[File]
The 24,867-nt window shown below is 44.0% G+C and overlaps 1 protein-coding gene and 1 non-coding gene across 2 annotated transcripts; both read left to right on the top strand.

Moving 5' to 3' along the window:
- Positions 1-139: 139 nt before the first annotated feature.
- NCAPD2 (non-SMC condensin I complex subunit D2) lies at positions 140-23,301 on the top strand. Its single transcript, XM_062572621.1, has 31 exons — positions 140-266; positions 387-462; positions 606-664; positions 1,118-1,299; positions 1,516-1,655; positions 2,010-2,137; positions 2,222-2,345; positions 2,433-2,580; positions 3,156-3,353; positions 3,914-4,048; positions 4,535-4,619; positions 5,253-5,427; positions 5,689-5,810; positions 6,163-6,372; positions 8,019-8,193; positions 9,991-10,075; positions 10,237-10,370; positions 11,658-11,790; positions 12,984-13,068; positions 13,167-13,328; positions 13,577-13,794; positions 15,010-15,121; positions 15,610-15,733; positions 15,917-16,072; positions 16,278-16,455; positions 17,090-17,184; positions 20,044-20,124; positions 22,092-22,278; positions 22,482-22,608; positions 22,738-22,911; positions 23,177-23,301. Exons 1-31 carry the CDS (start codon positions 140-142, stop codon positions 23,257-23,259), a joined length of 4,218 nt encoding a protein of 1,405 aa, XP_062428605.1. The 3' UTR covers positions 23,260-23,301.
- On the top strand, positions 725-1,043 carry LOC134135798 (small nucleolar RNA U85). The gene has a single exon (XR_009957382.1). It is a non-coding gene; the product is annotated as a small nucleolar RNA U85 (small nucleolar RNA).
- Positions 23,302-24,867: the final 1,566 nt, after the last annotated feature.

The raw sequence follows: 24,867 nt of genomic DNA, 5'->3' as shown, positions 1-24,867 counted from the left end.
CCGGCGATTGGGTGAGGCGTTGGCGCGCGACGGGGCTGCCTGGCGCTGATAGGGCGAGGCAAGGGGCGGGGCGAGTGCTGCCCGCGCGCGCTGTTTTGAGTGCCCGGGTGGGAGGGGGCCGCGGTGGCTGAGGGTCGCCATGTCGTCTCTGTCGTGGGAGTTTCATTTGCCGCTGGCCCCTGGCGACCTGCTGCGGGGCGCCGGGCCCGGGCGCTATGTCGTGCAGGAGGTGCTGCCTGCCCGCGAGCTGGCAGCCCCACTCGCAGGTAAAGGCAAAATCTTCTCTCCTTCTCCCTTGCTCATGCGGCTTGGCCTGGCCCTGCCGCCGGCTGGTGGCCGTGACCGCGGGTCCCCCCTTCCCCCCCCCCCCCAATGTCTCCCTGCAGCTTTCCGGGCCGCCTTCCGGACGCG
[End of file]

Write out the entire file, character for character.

The 24,867-nt window shown below is 44.0% G+C and overlaps 1 protein-coding gene and 1 non-coding gene across 2 annotated transcripts; both read left to right on the top strand.

Moving 5' to 3' along the window:
- Positions 1-139: 139 nt before the first annotated feature.
- NCAPD2 (non-SMC condensin I complex subunit D2) lies at positions 140-23,301 on the top strand. Its single transcript, XM_062572621.1, has 31 exons — positions 140-266; positions 387-462; positions 606-664; positions 1,118-1,299; positions 1,516-1,655; positions 2,010-2,137; positions 2,222-2,345; positions 2,433-2,580; positions 3,156-3,353; positions 3,914-4,048; positions 4,535-4,619; positions 5,253-5,427; positions 5,689-5,810; positions 6,163-6,372; positions 8,019-8,193; positions 9,991-10,075; positions 10,237-10,370; positions 11,658-11,790; positions 12,984-13,068; positions 13,167-13,328; positions 13,577-13,794; positions 15,010-15,121; positions 15,610-15,733; positions 15,917-16,072; positions 16,278-16,455; positions 17,090-17,184; positions 20,044-20,124; positions 22,092-22,278; positions 22,482-22,608; positions 22,738-22,911; positions 23,177-23,301. Exons 1-31 carry the CDS (start codon positions 140-142, stop codon positions 23,257-23,259), a joined length of 4,218 nt encoding a protein of 1,405 aa, XP_062428605.1. The 3' UTR covers positions 23,260-23,301.
- On the top strand, positions 725-1,043 carry LOC134135798 (small nucleolar RNA U85). The gene has a single exon (XR_009957382.1). It is a non-coding gene; the product is annotated as a small nucleolar RNA U85 (small nucleolar RNA).
- Positions 23,302-24,867: the final 1,566 nt, after the last annotated feature.

The raw sequence follows: 24,867 nt of genomic DNA, 5'->3' as shown, positions 1-24,867 counted from the left end.
CCGGCGATTGGGTGAGGCGTTGGCGCGCGACGGGGCTGCCTGGCGCTGATAGGGCGAGGCAAGGGGCGGGGCGAGTGCTGCCCGCGCGCGCTGTTTTGAGTGCCCGGGTGGGAGGGGGCCGCGGTGGCTGAGGGTCGCCATGTCGTCTCTGTCGTGGGAGTTTCATTTGCCGCTGGCCCCTGGCGACCTGCTGCGGGGCGCCGGGCCCGGGCGCTATGTCGTGCAGGAGGTGCTGCCTGCCCGCGAGCTGGCAGCCCCACTCGCAGGTAAAGGCAAAATCTTCTCTCCTTCTCCCTTGCTCATGCGGCTTGGCCTGGCCCTGCCGCCGGCTGGTGGCCGTGACCGCGGGTCCCCCCTTCCCCCCCCCCCCCAATGTCTCCCTGCAGCTTTCCGGGCCGCCTTCCGGACGCG